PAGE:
Plans for a $50 million GMP reagent facility in Minnesota are materializing at Bio-Techne as it looks to support the burgeoning cell & gene therapy sector.
In its third quarter FY2019 financial call, life sciences services and consumables firm Bio-Techne spoke of intentions to build a $40 million (€36 million) GMP facility in Minneapolis, Minnesota to produce reagent proteins for use in cell and gene therapy applications.
Three months on, the firm has said plans are now laid to invest $10 million more – $50 million – over the course of the next 12 to 18 months to feed demand from its customers as their cell and gene therapies get FDA approved and move to commercial production.
“This cost will include viral testing of our existing products to be manufactured in the new facility. It will also include upfront sales and marketing campaigns to make our customers more aware of our new strategic cell and gene therapy workflow offering, ultimately seeding our products in more clinical and preclinical trials,” Bio-Techne CFO Jim Hippel told stakeholders on a Q4 FY2019 financial call.
“This is a big investment, but with huge potential returns. We call this our internal acquisition. We see the possibility of our cell and gene therapy offering generating more than $200 million of annual revenue five years from now.”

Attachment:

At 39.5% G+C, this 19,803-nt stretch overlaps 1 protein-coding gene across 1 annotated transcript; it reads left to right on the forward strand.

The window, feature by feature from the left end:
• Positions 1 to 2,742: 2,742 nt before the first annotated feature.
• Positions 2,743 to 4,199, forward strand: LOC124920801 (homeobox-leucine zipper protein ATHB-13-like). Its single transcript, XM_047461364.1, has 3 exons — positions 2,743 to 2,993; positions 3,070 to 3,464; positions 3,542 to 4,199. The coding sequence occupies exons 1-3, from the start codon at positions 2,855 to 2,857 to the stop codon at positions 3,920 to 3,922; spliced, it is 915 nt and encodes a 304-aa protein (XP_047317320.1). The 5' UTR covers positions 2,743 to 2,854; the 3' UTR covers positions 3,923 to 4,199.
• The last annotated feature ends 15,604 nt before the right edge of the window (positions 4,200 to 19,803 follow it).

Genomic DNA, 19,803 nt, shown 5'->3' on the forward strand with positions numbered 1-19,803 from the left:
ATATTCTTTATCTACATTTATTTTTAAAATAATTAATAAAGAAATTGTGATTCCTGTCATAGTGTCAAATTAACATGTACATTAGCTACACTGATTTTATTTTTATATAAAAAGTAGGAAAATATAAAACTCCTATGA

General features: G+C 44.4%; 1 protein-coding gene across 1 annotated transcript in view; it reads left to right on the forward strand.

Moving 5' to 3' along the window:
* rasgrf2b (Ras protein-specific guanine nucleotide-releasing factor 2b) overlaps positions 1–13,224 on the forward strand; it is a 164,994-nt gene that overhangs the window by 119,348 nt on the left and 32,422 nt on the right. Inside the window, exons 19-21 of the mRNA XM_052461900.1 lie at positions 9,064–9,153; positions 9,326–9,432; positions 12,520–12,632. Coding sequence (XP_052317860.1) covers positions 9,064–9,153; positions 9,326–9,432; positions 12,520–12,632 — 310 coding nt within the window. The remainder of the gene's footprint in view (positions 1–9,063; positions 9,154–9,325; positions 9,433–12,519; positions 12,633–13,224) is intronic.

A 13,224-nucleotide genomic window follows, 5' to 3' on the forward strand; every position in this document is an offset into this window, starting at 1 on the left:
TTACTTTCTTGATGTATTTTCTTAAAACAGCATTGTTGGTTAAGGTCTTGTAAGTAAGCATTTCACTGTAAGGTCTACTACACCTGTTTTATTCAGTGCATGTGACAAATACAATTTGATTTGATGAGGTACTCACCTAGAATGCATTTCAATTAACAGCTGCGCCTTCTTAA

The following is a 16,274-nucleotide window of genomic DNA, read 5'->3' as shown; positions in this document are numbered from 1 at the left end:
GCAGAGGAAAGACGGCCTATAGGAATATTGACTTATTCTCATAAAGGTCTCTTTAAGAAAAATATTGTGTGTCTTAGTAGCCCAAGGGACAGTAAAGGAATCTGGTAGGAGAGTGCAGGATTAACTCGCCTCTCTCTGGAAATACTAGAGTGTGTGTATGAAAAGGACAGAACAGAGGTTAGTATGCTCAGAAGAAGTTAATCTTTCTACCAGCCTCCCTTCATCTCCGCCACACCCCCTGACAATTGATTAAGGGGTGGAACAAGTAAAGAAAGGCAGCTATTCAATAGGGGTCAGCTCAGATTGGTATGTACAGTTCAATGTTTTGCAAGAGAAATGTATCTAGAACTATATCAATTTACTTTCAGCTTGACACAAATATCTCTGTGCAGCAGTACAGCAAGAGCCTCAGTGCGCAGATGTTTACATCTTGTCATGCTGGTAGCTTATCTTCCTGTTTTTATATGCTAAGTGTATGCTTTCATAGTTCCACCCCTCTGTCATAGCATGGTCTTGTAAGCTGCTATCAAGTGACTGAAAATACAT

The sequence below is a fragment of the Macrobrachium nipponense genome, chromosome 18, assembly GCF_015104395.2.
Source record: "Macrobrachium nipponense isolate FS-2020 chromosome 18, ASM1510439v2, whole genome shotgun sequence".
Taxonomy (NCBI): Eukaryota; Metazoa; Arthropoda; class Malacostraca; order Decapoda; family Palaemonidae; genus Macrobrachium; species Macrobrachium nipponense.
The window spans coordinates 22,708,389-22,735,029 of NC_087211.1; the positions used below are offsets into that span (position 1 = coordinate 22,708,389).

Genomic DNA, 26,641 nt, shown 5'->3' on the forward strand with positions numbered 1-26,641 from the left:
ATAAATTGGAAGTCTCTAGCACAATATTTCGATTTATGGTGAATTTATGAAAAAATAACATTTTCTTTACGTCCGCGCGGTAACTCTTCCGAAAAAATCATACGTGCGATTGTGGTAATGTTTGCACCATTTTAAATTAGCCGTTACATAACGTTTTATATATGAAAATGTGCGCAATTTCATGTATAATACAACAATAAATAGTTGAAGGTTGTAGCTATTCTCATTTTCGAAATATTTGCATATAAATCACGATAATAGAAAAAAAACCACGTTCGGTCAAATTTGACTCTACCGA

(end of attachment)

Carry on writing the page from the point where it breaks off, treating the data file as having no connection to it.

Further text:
CEO Chuck Kummeth added the company is “on the way to having a healthy cell and gene therapy business” through the addition of capacity and “hot market demand.”
He added: “This business will take a few years to grow to material level for the company, but we see explosive growth in this space and our larger biopharma customers have been asking us to invest further in this direction.”
He also spoke about the firm’s recent acquisition of B-MoGen Biotechnologies, adding gene editing and delivery tools to Bio-Techne’s arsenal.
“This technology holds the promise of being able to deliver personalized therapeutic agents that have greater target effect and less off-target side effects,” he said on the call.
“B-MoGen’s key non-viral vector technology obviate several concerns associated with the use of viral vectors, including simplification of the entire vector manufacturing process, reduced biosafety concerns related to cytotoxicity, mutagenesis or malignant transformation of target cells and greater flexibility in payload size.”
For the quarter, Bio-Techne saw sales of $192 million, up 7% year-on-year. The Protein Sciences segment contributed $143 million, up from $134 million in Q4 FY2018.